433 MHz tape measure antenna -suits UHF transmitter tracking!

Picture of 433 MHz tape measure antenna -suits UHF transmitter tracking!
This Instructable relates to the design & evaluation of a simple tape measure based 433 MHz 3 element Yagi antenna.  An effective receiver was made by  "persuading" a ~US$4 Dorji 433 MHz ASK (Amplitude Shift Keying) data module into analogue signal reception,perhaps from a companion PICAXE driven tone transmitter.

When used with the tape measure Yagi antenna, DF (Direction Finding) performance over line of sight ranges to 1km was quite remarkable,with a DMM (Digital Multi Meter) RSSI signal strength display allowing extremely fine bearing resolution.
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Step 1: UHF tape measure Yagi

Picture of UHF tape measure Yagi
Tape measure based Yagi antenna were popularized by Joe Leggio ( WB2HOL) =>  and are often used for field work and hidden transmitter "fox hunts". Most are VHF (~146 MHz on the 2m ham band) & are rather too large for bushy  terrain & indoor work- they also tend to flutter badly in winds.

In contrast higher freq. UHF antenna approaches are more compact, and can be both readily carried thru'  snagging vegetation & rapidly deployed. The receiving and transmitting electronics can also be very simple if  based on the license free (but low power) 433 MHz ISM band. This perhaps suits DF (Direction Finding) for  learners /scout groups working in a smaller area (such as a park), or local interference tracking.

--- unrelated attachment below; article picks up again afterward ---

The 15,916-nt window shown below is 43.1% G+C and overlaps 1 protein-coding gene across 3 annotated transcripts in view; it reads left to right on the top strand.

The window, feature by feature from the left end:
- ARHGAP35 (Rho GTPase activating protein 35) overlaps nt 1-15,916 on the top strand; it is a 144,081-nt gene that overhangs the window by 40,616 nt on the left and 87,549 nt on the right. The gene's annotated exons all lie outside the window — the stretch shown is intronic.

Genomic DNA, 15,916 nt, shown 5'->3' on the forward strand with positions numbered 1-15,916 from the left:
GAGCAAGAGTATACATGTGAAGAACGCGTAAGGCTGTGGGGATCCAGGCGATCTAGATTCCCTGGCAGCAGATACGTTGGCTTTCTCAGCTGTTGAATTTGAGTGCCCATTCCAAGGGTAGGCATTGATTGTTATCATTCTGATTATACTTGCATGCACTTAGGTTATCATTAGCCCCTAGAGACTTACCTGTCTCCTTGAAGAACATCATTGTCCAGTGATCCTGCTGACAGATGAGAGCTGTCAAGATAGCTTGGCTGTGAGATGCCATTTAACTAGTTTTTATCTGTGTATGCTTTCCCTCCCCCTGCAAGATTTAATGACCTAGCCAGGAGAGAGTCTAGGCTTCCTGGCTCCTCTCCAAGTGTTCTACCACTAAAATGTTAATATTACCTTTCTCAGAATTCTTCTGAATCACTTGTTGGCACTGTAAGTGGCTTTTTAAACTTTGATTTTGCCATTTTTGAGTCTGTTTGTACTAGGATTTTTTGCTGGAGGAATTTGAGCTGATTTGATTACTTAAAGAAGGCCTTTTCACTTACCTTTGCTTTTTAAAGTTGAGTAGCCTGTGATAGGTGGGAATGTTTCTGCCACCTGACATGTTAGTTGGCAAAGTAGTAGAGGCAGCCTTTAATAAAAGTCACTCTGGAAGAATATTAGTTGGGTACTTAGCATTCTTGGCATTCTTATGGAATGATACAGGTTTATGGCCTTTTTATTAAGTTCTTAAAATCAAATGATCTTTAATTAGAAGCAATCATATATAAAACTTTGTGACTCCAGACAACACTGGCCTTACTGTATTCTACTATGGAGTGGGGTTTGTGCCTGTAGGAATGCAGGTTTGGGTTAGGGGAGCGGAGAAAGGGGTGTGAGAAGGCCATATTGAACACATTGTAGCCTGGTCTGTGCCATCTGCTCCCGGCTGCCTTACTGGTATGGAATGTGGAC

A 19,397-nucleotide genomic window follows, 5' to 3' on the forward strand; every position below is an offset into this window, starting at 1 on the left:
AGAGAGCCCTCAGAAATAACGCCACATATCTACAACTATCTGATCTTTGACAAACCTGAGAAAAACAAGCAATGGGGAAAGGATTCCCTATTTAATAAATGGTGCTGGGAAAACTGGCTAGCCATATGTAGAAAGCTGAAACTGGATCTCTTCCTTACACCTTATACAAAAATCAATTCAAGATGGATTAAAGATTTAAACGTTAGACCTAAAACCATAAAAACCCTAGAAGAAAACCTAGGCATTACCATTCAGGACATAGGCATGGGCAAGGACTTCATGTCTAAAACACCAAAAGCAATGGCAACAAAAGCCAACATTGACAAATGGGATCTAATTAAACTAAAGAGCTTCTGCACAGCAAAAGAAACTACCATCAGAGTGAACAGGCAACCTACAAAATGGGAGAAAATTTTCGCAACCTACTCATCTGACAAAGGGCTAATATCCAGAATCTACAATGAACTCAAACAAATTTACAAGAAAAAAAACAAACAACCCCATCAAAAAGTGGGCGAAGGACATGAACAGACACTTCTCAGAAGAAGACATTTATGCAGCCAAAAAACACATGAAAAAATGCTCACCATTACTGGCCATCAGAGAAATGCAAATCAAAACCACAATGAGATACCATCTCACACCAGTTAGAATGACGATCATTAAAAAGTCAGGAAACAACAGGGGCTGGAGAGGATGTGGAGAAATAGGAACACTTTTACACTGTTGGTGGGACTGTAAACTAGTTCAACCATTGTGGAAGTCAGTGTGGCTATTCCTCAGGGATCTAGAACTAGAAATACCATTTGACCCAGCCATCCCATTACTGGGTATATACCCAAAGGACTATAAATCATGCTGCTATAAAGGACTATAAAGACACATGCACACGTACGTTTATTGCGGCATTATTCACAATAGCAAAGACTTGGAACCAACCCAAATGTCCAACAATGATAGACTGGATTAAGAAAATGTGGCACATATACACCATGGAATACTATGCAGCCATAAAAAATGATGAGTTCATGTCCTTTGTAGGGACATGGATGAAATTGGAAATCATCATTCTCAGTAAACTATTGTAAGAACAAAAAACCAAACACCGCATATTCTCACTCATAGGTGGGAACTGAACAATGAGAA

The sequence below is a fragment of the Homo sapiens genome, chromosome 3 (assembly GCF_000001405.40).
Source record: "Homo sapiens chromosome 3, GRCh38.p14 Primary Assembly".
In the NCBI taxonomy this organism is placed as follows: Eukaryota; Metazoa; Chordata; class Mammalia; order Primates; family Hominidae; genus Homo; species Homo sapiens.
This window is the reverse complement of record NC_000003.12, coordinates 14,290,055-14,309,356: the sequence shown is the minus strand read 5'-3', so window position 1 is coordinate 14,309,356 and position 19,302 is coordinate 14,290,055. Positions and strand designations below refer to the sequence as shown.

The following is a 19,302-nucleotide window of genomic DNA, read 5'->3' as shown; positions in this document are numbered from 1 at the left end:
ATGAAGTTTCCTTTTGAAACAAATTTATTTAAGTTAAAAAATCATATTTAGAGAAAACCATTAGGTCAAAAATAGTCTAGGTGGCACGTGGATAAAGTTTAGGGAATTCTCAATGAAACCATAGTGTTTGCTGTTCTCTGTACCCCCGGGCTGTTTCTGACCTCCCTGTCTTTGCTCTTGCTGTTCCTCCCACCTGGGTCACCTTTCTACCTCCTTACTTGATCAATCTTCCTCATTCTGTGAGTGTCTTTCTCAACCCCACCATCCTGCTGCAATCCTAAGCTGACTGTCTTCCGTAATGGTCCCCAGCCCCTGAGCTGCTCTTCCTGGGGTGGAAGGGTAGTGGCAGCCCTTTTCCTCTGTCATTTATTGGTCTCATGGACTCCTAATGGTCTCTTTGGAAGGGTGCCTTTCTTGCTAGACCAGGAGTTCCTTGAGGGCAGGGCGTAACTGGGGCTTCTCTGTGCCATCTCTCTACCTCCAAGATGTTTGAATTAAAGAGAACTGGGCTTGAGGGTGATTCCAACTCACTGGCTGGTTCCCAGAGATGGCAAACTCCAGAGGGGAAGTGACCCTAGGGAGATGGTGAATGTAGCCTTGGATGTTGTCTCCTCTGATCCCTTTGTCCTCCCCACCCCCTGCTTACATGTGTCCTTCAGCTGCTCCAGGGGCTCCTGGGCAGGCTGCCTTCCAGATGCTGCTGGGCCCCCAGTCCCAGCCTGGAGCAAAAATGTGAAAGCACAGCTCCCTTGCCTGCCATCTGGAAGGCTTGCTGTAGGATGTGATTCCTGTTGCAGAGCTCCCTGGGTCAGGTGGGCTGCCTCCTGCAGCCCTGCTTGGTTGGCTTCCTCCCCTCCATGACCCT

Step 2: Easy storage & deployment!

Picture of Easy storage & deployment!
Discrete storage - not only does a compact UHF tape measure antenna stuff away in a small bag, but it can even be discretely used while deployed  within a folder or plastic bag!

Step 3: VHF versions

Picture of VHF versions
Here's a "classic" lower frequency 144MHz 2m  VHF version. Numerous tweaks to this are discussed at =>

Note: Although lower frequency Yagi antenna will be proportionally larger (arising of course from wavelength considerations), VHF signals will have better penetration of vegetation and buildings than UHF, which is a significant reason why they're popular for outdoor "fox hunting"and animal tracking etc.

manuka (author) 7 months ago
The Dorji RX module ANT/GND pin pair are slightly misaligned. Rather than stress them, best to work on the SIL socket as shown. Note the clean module back that suits an RSSI tap link.
Dorji Pin Alignment.jpg
manuka (author) 7 months ago
Some Sept. 2013 comments from a keen Kiwi (Andrew "Brightspark") re PICAXEing the Dorji receiver:

I do not like tacking on flying lead wires but an extra pin could be added to the 4 pins when setting up the Dorji as it usually comes with the SIL pins NOT soldered on (in my case) so you could ad a 5 pin SIL at the business end of the Dorji with one protruding under!?

The whole object has been to READADC simply and directly with least fuss the RSSI value direct from the Cagc line. = One Wire project The 10~50 MegOhm input impedance of the PICAXE pin is not likely to upset the radio This has least impact or issues or risk of loading the RF Rx superhet radio or causing any effects NO PARTS = One wire and a readadc 1, b1 command.